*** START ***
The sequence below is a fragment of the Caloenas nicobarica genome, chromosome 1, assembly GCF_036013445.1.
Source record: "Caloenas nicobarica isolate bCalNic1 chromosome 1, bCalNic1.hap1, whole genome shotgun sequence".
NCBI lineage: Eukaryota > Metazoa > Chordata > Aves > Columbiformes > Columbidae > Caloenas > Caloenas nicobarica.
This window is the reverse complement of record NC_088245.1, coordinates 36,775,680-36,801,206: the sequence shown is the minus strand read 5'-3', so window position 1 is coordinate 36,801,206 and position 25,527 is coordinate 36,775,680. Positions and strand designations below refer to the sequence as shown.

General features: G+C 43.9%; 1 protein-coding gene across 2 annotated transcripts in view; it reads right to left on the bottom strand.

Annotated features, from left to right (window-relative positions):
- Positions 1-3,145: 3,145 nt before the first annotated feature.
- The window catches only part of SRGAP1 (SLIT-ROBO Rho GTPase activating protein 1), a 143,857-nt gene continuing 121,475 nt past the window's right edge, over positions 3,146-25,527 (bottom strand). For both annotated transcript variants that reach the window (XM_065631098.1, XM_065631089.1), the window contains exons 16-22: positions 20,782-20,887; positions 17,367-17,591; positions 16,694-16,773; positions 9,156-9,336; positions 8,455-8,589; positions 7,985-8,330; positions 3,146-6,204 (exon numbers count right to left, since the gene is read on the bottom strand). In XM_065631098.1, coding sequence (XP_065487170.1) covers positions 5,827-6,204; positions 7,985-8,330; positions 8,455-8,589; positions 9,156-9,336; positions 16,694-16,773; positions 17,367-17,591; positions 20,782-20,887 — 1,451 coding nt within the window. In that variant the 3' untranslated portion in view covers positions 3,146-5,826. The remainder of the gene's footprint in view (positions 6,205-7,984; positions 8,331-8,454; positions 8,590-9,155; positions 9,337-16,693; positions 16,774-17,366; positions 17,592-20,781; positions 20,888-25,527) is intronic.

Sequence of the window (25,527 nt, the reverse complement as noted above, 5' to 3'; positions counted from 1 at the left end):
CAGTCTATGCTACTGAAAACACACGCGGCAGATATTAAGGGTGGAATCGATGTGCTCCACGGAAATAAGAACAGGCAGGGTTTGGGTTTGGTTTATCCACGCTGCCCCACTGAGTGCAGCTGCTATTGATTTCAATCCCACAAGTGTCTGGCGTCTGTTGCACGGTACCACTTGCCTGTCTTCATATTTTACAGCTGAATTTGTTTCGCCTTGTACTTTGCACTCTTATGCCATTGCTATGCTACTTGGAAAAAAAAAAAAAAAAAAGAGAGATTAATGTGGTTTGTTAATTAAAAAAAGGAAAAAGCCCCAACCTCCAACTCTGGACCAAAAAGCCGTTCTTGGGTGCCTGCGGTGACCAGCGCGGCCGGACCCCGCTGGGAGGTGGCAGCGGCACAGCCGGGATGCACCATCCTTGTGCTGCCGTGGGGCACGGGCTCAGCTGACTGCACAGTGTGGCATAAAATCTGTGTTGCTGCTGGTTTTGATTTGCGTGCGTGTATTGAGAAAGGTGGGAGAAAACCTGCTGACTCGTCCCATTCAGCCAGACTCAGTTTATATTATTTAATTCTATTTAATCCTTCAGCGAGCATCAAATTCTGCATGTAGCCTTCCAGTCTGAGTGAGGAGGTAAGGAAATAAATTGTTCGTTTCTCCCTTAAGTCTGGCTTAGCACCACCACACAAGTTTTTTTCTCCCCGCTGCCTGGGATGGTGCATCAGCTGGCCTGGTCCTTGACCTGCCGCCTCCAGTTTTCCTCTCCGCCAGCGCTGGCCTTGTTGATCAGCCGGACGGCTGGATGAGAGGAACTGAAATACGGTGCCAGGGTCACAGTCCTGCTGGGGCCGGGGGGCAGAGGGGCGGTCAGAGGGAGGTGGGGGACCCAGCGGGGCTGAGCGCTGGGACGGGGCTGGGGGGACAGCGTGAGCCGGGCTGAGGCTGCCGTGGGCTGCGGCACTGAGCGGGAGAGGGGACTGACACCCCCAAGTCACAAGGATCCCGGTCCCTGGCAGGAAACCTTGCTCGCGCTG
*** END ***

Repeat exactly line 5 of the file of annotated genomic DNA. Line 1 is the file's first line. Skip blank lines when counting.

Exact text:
General features: G+C 43.9%; 1 protein-coding gene across 2 annotated transcripts in view; it reads right to left on the bottom strand.